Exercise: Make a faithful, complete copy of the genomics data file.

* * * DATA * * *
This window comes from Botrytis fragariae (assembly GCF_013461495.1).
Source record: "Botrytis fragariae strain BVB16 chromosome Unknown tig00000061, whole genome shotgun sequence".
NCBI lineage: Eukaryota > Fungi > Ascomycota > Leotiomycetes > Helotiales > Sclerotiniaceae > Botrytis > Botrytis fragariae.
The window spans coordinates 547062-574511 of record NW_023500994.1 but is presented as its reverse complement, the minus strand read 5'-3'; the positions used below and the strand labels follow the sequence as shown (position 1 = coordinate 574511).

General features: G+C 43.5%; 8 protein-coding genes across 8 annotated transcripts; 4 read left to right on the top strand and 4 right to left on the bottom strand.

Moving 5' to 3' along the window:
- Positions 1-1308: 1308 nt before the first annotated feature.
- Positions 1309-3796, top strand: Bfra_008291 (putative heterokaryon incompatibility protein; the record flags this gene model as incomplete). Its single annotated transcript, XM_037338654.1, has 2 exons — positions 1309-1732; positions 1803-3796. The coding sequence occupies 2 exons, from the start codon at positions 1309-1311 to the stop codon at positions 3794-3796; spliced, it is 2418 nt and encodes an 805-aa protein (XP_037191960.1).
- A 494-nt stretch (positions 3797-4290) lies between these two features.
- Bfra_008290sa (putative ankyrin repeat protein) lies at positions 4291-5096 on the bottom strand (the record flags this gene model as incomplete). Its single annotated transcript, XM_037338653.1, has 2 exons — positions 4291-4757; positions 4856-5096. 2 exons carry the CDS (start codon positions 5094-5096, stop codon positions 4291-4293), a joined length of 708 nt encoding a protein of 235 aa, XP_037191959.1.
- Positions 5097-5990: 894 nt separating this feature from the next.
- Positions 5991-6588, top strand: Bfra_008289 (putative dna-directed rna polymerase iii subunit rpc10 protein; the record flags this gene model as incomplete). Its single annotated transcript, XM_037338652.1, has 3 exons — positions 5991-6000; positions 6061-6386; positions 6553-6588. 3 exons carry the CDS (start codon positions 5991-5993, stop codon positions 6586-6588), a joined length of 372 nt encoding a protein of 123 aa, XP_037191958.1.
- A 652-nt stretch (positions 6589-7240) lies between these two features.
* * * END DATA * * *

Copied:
This window comes from Botrytis fragariae (assembly GCF_013461495.1).
Source record: "Botrytis fragariae strain BVB16 chromosome Unknown tig00000061, whole genome shotgun sequence".
NCBI lineage: Eukaryota > Fungi > Ascomycota > Leotiomycetes > Helotiales > Sclerotiniaceae > Botrytis > Botrytis fragariae.
The window spans coordinates 547062-574511 of record NW_023500994.1 but is presented as its reverse complement, the minus strand read 5'-3'; the positions used below and the strand labels follow the sequence as shown (position 1 = coordinate 574511).

General features: G+C 43.5%; 8 protein-coding genes across 8 annotated transcripts; 4 read left to right on the top strand and 4 right to left on the bottom strand.

Moving 5' to 3' along the window:
- Positions 1-1308: 1308 nt before the first annotated feature.
- Positions 1309-3796, top strand: Bfra_008291 (putative heterokaryon incompatibility protein; the record flags this gene model as incomplete). Its single annotated transcript, XM_037338654.1, has 2 exons — positions 1309-1732; positions 1803-3796. The coding sequence occupies 2 exons, from the start codon at positions 1309-1311 to the stop codon at positions 3794-3796; spliced, it is 2418 nt and encodes an 805-aa protein (XP_037191960.1).
- A 494-nt stretch (positions 3797-4290) lies between these two features.
- Bfra_008290sa (putative ankyrin repeat protein) lies at positions 4291-5096 on the bottom strand (the record flags this gene model as incomplete). Its single annotated transcript, XM_037338653.1, has 2 exons — positions 4291-4757; positions 4856-5096. 2 exons carry the CDS (start codon positions 5094-5096, stop codon positions 4291-4293), a joined length of 708 nt encoding a protein of 235 aa, XP_037191959.1.
- Positions 5097-5990: 894 nt separating this feature from the next.
- Positions 5991-6588, top strand: Bfra_008289 (putative dna-directed rna polymerase iii subunit rpc10 protein; the record flags this gene model as incomplete). Its single annotated transcript, XM_037338652.1, has 3 exons — positions 5991-6000; positions 6061-6386; positions 6553-6588. 3 exons carry the CDS (start codon positions 5991-5993, stop codon positions 6586-6588), a joined length of 372 nt encoding a protein of 123 aa, XP_037191958.1.
- A 652-nt stretch (positions 6589-7240) lies between these two features.